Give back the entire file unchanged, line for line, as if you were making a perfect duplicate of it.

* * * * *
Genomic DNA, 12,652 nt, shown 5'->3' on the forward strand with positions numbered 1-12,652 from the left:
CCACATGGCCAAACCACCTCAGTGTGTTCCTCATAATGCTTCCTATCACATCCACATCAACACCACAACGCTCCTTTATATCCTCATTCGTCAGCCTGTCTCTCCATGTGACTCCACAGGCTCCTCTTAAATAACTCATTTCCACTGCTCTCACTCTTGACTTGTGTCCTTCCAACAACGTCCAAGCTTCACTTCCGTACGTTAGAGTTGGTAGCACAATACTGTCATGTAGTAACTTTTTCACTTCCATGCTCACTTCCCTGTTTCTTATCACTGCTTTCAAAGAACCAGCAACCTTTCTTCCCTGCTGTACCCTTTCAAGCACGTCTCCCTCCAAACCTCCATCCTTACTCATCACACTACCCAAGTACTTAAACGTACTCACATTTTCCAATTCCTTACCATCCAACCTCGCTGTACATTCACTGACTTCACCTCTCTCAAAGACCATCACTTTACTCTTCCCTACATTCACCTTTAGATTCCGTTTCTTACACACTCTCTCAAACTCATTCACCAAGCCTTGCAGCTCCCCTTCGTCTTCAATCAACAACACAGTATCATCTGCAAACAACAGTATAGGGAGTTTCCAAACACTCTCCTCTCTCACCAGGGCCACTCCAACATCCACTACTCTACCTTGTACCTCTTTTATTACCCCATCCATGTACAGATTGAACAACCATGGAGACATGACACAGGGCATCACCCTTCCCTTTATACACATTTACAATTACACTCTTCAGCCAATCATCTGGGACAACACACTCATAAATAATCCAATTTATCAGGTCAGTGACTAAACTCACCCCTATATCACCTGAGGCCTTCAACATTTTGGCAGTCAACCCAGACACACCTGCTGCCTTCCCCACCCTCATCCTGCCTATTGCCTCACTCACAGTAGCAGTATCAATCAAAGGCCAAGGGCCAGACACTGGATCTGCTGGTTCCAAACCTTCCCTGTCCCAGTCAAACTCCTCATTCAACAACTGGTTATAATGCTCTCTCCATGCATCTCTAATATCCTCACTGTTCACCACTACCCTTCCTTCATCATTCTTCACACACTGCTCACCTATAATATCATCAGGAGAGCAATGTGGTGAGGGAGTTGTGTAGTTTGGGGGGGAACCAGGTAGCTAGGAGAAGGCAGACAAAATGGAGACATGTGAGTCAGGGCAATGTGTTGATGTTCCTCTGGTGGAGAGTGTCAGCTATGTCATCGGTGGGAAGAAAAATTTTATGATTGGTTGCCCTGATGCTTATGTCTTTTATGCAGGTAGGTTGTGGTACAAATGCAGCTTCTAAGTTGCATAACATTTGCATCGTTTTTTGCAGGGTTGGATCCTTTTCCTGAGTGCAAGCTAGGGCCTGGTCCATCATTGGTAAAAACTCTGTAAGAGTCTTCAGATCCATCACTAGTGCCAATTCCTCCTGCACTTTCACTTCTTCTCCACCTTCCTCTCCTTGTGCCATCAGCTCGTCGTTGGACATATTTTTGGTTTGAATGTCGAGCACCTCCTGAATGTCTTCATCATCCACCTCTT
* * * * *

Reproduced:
Genomic DNA, 12,652 nt, shown 5'->3' on the forward strand with positions numbered 1-12,652 from the left:
CCACATGGCCAAACCACCTCAGTGTGTTCCTCATAATGCTTCCTATCACATCCACATCAACACCACAACGCTCCTTTATATCCTCATTCGTCAGCCTGTCTCTCCATGTGACTCCACAGGCTCCTCTTAAATAACTCATTTCCACTGCTCTCACTCTTGACTTGTGTCCTTCCAACAACGTCCAAGCTTCACTTCCGTACGTTAGAGTTGGTAGCACAATACTGTCATGTAGTAACTTTTTCACTTCCATGCTCACTTCCCTGTTTCTTATCACTGCTTTCAAAGAACCAGCAACCTTTCTTCCCTGCTGTACCCTTTCAAGCACGTCTCCCTCCAAACCTCCATCCTTACTCATCACACTACCCAAGTACTTAAACGTACTCACATTTTCCAATTCCTTACCATCCAACCTCGCTGTACATTCACTGACTTCACCTCTCTCAAAGACCATCACTTTACTCTTCCCTACATTCACCTTTAGATTCCGTTTCTTACACACTCTCTCAAACTCATTCACCAAGCCTTGCAGCTCCCCTTCGTCTTCAATCAACAACACAGTATCATCTGCAAACAACAGTATAGGGAGTTTCCAAACACTCTCCTCTCTCACCAGGGCCACTCCAACATCCACTACTCTACCTTGTACCTCTTTTATTACCCCATCCATGTACAGATTGAACAACCATGGAGACATGACACAGGGCATCACCCTTCCCTTTATACACATTTACAATTACACTCTTCAGCCAATCATCTGGGACAACACACTCATAAATAATCCAATTTATCAGGTCAGTGACTAAACTCACCCCTATATCACCTGAGGCCTTCAACATTTTGGCAGTCAACCCAGACACACCTGCTGCCTTCCCCACCCTCATCCTGCCTATTGCCTCACTCACAGTAGCAGTATCAATCAAAGGCCAAGGGCCAGACACTGGATCTGCTGGTTCCAAACCTTCCCTGTCCCAGTCAAACTCCTCATTCAACAACTGGTTATAATGCTCTCTCCATGCATCTCTAATATCCTCACTGTTCACCACTACCCTTCCTTCATCATTCTTCACACACTGCTCACCTATAATATCATCAGGAGAGCAATGTGGTGAGGGAGTTGTGTAGTTTGGGGGGGAACCAGGTAGCTAGGAGAAGGCAGACAAAATGGAGACATGTGAGTCAGGGCAATGTGTTGATGTTCCTCTGGTGGAGAGTGTCAGCTATGTCATCGGTGGGAAGAAAAATTTTATGATTGGTTGCCCTGATGCTTATGTCTTTTATGCAGGTAGGTTGTGGTACAAATGCAGCTTCTAAGTTGCATAACATTTGCATCGTTTTTTGCAGGGTTGGATCCTTTTCCTGAGTGCAAGCTAGGGCCTGGTCCATCATTGGTAAAAACTCTGTAAGAGTCTTCAGATCCATCACTAGTGCCAATTCCTCCTGCACTTTCACTTCTTCTCCACCTTCCTCTCCTTGTGCCATCAGCTCGTCGTTGGACATATTTTTGGTTTGAATGTCGAGCACCTCCTGAATGTCTTCATCATCCACCTCTT